Innishannon's Jack Crowley was one of the standout stars for Ireland in the U20 Six Nations campaign.

The Young Bucks // Jack Crowley – Part 1

When you’re assessing a #10, a lot of the conversation boils down to a fairly rudimentary question.

“Are they any good?”

And the answer is usually – yeah, they are. In some ways, the question itself is pretty self-selecting because most #10s will be, by default, the best player available to the coach. That is to say, backs with the ability to kick, handle the ball off both sides, goal kick (not always, but usually) and, most importantly, direct the play over a series of phases and interject with good decision making and execution when the situation demands.

Finding a player to be your #10 at an age-grade level can literally be as simple as seeing who your best back is and moving them to that pivot position. If you think of the #10 jersey as the “pivot” then the true importance of the position will become clear to you.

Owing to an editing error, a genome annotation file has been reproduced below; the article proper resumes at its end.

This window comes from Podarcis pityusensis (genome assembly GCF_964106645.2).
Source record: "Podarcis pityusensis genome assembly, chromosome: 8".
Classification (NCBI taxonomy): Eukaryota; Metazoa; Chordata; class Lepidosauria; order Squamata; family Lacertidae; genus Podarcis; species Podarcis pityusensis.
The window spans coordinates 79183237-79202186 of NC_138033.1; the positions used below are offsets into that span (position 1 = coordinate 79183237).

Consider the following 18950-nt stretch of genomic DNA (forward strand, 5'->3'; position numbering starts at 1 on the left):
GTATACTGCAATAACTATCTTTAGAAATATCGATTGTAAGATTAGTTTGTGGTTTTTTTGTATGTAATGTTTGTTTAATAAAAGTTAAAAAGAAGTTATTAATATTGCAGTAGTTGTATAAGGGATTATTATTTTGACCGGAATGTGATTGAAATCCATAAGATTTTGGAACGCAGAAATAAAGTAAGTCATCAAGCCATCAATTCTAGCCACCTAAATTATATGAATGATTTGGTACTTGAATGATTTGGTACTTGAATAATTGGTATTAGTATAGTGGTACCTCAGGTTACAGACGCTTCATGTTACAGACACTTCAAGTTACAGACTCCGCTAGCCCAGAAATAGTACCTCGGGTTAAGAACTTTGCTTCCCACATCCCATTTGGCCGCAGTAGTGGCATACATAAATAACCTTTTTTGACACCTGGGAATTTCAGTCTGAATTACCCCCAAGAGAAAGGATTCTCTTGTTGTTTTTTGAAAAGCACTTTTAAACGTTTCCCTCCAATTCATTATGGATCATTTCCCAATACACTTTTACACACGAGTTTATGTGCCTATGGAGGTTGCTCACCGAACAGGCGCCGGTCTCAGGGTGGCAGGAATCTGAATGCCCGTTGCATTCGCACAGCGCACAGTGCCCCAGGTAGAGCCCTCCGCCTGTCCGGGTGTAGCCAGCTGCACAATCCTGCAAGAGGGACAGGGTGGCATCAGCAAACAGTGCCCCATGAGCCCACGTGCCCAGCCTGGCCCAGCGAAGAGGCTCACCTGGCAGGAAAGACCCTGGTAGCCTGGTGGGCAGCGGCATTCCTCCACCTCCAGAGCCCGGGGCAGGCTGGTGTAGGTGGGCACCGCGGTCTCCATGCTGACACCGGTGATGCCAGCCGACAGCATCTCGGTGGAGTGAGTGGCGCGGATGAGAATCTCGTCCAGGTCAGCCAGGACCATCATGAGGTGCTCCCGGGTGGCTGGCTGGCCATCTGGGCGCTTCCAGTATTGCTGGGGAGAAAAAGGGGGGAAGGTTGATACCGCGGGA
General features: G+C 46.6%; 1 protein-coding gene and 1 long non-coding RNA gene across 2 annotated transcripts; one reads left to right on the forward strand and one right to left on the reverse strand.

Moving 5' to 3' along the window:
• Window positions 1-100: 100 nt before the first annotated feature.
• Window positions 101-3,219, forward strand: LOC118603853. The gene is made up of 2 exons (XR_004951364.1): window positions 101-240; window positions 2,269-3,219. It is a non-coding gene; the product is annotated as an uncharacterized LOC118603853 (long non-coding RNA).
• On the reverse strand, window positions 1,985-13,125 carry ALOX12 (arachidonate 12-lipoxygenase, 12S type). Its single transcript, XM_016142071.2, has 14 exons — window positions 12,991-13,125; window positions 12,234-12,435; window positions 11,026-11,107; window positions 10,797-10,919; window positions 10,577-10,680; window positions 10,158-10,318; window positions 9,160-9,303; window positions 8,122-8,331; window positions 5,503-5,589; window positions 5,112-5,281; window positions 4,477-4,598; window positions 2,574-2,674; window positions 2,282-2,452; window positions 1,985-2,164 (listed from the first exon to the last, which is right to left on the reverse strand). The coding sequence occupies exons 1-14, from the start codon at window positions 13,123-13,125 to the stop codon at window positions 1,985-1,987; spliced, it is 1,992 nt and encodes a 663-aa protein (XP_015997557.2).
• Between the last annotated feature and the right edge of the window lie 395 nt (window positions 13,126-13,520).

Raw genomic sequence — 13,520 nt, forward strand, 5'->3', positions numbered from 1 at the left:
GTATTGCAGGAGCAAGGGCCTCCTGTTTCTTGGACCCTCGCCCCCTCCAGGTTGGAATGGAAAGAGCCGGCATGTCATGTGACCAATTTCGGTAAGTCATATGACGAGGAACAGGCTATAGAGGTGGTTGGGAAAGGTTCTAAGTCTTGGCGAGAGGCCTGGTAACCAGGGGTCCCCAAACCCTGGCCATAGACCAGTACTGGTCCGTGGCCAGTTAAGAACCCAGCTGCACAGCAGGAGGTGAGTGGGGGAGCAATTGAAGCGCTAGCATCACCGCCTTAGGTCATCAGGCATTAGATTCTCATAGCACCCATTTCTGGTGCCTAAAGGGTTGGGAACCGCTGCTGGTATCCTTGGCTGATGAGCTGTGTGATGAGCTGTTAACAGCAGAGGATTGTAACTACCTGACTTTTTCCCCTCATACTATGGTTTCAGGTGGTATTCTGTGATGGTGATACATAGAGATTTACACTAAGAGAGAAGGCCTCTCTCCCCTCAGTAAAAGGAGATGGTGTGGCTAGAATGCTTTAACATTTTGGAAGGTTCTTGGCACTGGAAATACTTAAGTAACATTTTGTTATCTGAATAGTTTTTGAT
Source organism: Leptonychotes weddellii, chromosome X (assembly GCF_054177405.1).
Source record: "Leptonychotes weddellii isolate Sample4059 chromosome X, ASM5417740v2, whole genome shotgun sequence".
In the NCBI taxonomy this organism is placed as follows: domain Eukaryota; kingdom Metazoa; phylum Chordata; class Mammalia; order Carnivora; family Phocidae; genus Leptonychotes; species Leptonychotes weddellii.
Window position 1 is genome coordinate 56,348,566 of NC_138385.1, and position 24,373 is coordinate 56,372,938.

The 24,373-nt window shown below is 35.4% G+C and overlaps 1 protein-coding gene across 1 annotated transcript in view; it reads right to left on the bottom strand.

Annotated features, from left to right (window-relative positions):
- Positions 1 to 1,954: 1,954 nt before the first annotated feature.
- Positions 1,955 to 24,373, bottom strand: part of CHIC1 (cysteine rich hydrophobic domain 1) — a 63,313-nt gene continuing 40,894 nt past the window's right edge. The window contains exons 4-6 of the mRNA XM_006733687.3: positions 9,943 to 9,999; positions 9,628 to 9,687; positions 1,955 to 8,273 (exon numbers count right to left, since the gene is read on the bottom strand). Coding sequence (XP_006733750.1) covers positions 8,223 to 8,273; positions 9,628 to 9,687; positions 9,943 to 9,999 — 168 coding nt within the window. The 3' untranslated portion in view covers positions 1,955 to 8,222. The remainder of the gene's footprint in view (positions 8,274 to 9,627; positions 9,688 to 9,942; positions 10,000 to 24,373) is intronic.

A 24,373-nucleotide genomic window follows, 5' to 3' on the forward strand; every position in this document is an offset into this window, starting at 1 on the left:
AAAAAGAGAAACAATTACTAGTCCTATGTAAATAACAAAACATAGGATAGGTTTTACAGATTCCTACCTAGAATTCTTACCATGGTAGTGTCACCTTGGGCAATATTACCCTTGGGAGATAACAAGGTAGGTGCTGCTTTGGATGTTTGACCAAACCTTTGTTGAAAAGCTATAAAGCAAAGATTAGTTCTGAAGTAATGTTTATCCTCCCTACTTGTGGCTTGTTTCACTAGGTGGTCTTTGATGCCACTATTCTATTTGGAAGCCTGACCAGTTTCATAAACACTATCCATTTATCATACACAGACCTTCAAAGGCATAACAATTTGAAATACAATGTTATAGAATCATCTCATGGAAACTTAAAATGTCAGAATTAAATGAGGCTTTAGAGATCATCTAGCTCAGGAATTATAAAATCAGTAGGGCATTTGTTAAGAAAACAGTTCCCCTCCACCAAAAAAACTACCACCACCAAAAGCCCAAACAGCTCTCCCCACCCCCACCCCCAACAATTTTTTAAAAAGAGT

What is a pivot? 

Depending on the dictionary and the exact definition, it can mean “the central point, pin, or shaft on which a mechanism turns or oscillates” or “the central or most important person or thing in a situation”. For me, that defines your primary playmaker – everything revolves around them. Your primary playmaker doesn’t always have to wear the #10 jersey but they must be someone that directs and guides your attack at all times.

The attack must “pivot” around this player. They must move players into positions and glide between different positions to generate the kind of “pictures” they want. It isn’t just about reacting – although that’s important – it’s about creating situations through your actions that lead to gain line advancement, an improvement in territory and points being scored.

Jack Crowley

Height: 1.83m/6’0″
Weight: 88kg/13st 10lbs
Position: Flyhalf
Origins: Bandon RFC, Bandon Grammar, Cork Constitution

I’m from West Cork so when I tell you that I’ve heard Jack Crowley coming from a way off, believe me.

Be it with Bandon RFC or his assured run as captain with Bandon Grammar in the Munster Senior Cup in 2019, you don’t have to dig too deep to find people talking about Jack Crowley.

The first thing you notice about him before he does anything is his size. He’s still growing into this frame – he’s only a year out of secondary school – but he’s already looking like a guy who’s got the right stuff to be a serious pro athlete for his position.